George L. Banks First Sergeant, United States Army-Union Army

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BY DUANE ALLEN VACHON, PH.D. Banks’ early years were spent in Lake and La Porte counties Indiana. It was there where he obtained his early education. He worked with his father’s farming operations until he was seventeen. Having a bit of the wanderlust in him, not long after his seventeenth birthday he traveled to St. Anthony Minnesota where he found employment in a sawmill there. In 1857, he moved on again to the great forests in Northern Michigan. After a short time he returned to his family’s homestead farm, in Lake County, Indiana. Banks did a large amount of contract work in the digging of drainage ditches and for a while he worked as a clerk in a grocery store and a dry-goods store. Eventually he returned to farming and that was what he was doing at the outbreak of the Civil war. On the 6th of June, 1861, in response to President Lincoln’s first call for volunteers, Banks enlisted as a private in Company C, Fifteenth Indiana Volunteer Infantry.



The 15th Indiana Regiment Infantry was organized, at Lafayette, Indiana, for one year’s service in May 1861 and was re-organized for three years’ service and mustered on June 14, 1861.


On November 25, 1863, the 15th Indiana was under orders to capture the Confederate rifle pits at the foot of Missionary Ridge. Muskets cracked and gun smoke rose in choking clouds as the 15th Indiana rushed into the battle. The regiment went face down on a road, well up on the Ridge, in a storm of lead. Suddenly within the withering musket fire Major White of the 15th Indiana gave the command, “Men, for God’s sake forward!”


Immediately, Color-Sergeant George L. Banks got to his feet waving Regimental Standard and calling on his comrades to follow the Colors. The whole regiment surged forward to rally around the flag. Suddenly Banks, already wounded in the left thumb, was struck by a minie ball in the chest. He was knocked to the ground by the minie ball. While Banks was stunned and senseless, four fellow soldiers carried the Colors forward into the relentless wall of bullets. Of the four defenders of the flag: two were wounded, two were killed.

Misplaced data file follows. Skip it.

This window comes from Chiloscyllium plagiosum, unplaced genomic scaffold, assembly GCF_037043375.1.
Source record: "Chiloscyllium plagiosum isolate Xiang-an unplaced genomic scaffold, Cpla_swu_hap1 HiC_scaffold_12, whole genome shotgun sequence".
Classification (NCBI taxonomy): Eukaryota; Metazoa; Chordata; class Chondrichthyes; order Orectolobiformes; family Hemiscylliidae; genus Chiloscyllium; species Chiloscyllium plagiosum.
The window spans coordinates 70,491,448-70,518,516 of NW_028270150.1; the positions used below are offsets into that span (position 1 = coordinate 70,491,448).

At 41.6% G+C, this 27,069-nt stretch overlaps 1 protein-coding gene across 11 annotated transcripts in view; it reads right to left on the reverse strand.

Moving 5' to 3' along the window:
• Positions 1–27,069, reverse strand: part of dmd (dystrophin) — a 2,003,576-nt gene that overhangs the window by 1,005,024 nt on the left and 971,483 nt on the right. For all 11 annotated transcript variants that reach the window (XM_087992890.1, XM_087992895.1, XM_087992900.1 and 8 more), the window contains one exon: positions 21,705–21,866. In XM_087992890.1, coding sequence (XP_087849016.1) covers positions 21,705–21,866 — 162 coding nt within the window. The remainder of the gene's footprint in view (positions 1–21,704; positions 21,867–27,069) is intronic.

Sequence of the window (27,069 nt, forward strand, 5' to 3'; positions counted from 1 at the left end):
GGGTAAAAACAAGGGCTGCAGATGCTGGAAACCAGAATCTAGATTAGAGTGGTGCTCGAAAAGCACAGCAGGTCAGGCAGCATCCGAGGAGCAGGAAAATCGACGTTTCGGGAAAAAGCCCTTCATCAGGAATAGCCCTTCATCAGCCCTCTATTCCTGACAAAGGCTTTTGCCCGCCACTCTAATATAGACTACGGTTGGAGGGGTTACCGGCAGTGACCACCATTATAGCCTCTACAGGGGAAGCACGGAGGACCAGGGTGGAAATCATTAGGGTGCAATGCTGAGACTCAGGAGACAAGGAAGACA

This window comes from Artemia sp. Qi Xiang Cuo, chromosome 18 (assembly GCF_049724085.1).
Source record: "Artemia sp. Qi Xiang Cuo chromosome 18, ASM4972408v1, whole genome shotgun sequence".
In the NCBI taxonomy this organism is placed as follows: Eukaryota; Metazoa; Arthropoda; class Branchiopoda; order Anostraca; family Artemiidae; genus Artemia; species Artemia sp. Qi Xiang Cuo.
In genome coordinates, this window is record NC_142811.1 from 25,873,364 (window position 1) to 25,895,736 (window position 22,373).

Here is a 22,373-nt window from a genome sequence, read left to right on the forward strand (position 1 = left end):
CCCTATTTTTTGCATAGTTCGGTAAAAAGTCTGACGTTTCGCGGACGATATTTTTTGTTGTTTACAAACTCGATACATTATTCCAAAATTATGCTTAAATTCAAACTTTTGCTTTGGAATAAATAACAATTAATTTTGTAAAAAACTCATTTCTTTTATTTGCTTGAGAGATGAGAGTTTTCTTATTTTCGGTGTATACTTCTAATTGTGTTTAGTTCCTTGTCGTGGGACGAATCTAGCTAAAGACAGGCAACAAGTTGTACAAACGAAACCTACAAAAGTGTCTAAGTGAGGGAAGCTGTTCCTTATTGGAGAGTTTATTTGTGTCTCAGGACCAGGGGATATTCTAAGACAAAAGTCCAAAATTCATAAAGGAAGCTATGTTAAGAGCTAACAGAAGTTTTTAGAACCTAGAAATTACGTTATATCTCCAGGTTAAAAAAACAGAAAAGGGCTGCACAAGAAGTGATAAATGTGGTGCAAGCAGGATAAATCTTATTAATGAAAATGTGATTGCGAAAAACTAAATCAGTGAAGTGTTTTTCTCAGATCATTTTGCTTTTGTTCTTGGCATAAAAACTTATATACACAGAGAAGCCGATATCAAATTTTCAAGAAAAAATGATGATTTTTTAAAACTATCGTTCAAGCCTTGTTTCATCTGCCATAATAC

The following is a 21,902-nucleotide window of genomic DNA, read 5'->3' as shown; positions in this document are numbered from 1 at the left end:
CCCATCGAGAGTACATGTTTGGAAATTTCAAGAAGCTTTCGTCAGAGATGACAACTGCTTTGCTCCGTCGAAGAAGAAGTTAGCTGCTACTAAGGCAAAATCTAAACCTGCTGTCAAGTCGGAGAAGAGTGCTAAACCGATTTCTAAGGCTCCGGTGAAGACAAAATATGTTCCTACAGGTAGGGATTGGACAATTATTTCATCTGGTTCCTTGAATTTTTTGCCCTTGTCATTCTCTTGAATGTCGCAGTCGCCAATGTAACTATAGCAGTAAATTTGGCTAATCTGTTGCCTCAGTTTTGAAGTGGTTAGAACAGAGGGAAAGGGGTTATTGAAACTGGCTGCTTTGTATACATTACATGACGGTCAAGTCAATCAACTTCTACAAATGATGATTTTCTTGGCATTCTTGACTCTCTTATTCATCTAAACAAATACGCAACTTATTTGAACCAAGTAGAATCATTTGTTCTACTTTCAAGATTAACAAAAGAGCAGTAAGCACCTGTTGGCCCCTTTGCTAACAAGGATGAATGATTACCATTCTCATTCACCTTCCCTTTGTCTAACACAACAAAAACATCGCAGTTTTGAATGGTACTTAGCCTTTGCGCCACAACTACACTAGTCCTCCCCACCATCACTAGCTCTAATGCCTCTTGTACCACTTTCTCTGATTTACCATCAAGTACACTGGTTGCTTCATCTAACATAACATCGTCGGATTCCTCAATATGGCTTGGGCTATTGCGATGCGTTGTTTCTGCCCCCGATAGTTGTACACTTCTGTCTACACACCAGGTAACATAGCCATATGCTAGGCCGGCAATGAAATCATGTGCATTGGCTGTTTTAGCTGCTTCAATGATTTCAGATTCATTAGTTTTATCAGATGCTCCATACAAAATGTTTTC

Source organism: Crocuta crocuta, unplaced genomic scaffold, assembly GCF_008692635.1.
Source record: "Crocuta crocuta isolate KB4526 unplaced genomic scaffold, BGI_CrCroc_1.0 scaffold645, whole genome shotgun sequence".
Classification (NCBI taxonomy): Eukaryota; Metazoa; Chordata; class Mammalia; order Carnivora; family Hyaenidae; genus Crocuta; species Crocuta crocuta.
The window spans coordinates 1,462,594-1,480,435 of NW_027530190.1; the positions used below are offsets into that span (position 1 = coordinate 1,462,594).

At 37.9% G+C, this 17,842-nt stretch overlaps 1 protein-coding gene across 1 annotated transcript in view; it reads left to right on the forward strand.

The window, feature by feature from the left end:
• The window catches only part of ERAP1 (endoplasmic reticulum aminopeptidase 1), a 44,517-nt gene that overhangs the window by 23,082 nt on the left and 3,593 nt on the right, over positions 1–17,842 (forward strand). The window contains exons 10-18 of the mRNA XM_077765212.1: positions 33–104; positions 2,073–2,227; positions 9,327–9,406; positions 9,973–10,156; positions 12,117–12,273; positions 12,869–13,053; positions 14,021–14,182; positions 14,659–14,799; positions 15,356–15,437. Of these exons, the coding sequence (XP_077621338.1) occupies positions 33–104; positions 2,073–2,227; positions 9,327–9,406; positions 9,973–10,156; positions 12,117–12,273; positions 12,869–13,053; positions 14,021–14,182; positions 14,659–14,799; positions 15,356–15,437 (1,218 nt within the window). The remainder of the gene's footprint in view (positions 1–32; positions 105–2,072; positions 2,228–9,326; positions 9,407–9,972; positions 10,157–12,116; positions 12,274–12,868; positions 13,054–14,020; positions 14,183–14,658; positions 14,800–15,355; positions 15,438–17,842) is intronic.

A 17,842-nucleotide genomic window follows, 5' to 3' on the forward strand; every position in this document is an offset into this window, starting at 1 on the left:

Banks took part in, engagements at Greenbriar and Elkwater. Later he was a participant in the memorable battles of Shiloh, Perryville, Murfreesboro, Chickamauga and Chattanooga. In the battle of Chattanooga he was wounded three times but his injuries were not serious and he was able to return to the battlefield in just a few weeks. Banks was the color sergeant of his regiment in the storming of Missionary Ridge, the colors were shot down six times, and Banks was wounded on the first and last of these occasions. He was first wounded in the ribs, and after regaining consciousness he was again wounded,—this time through the top of the head.


Coming to his senses, Banks realized he was not disabled. Luckily, the ball had struck a novel and two letters inside his shirt. He jumped to his feet running up the hill and seized the flag as it went down for the fifth time. Once more, Banks raised the Colors and called on his compatriots to follow the Colors!


As the 15th Indiana reached the Ridge, they saw the Confederates lower their guns. The men of the 15th dropped to the ground to avoid the volley and inescapable death. Before the rebels could reload the 15th Indiana stormed the Ridge. The chants of “Chickamauga! Chickamauga!” were heard from the Union soldiers. Banks scrabbled up the earthworks waving the stars and stripes and calling to his fellow soldiers. As the regiment captured the works on the crest of the Ridge, Color-Sergeant Banks received a second wound. This second wound was to the side of his head. As Banks fell backwards off the earthworks, Second Lieutenant Thomas Graham, of Company G, seized the flag and moved forward. Finally, the day was won by the Union troops.


Showing the grit and tenacity that Hoosiers are known for, Banks, as color bearer for his regiment, was the first regimental color sergeant to plant the colors on the enemy’s works at Missionary Ridge out of a brigade of six regiments. For this act of courage and determination he received the Medal of Honor. The actions for which Banks received the Medal of Honor were on November 25 1863, one week after President Lincoln had made his Gettysburg speech.



“As color bearer, led his regiment in the assault, and, though wounded, carried the flag forward to the enemy’s works, where he was again wounded. In a brigade of 8 regiments this flag was the first planted on the parapet”.


//William McKinley//   President


Over half of the Medals of Honor bestowed upon soldiers, during the Civil War, had to do with carrying the Colors or related incidents with the flag. The tattered, torn, bullet ridden flag gives a silent testimony to the heroic acts and the Hoosier grit of the men of the 15th Indiana Regiment.


George L. Banks First Sergeant is buried at Mount Hope Cemetery, Independence Kansas.



The information in this article was sourced from a variety of sources both internal and external. Every effort was made to ensure that the information is current and correct. These articles are presented to honor the heroes they are written about.


If you can read this, thank a teacher. If you can read this in English, thank a veteran.


Author: Duane Vachon

Duane A. Vachon PhD has been a licensed clinical psychologist for over thirty years. He belongs to the order of Secular Franciscans and is a life member of the Guild of Pastoral Psychology. After living almost 40 years as an expatriate, he now writes from his home in Hawaii. He has several books published and has written hundreds of articles on social justice and spiritual issues. His Doctoral thesis on ethics has set the standard at many universities. Reach Dr. Vachon at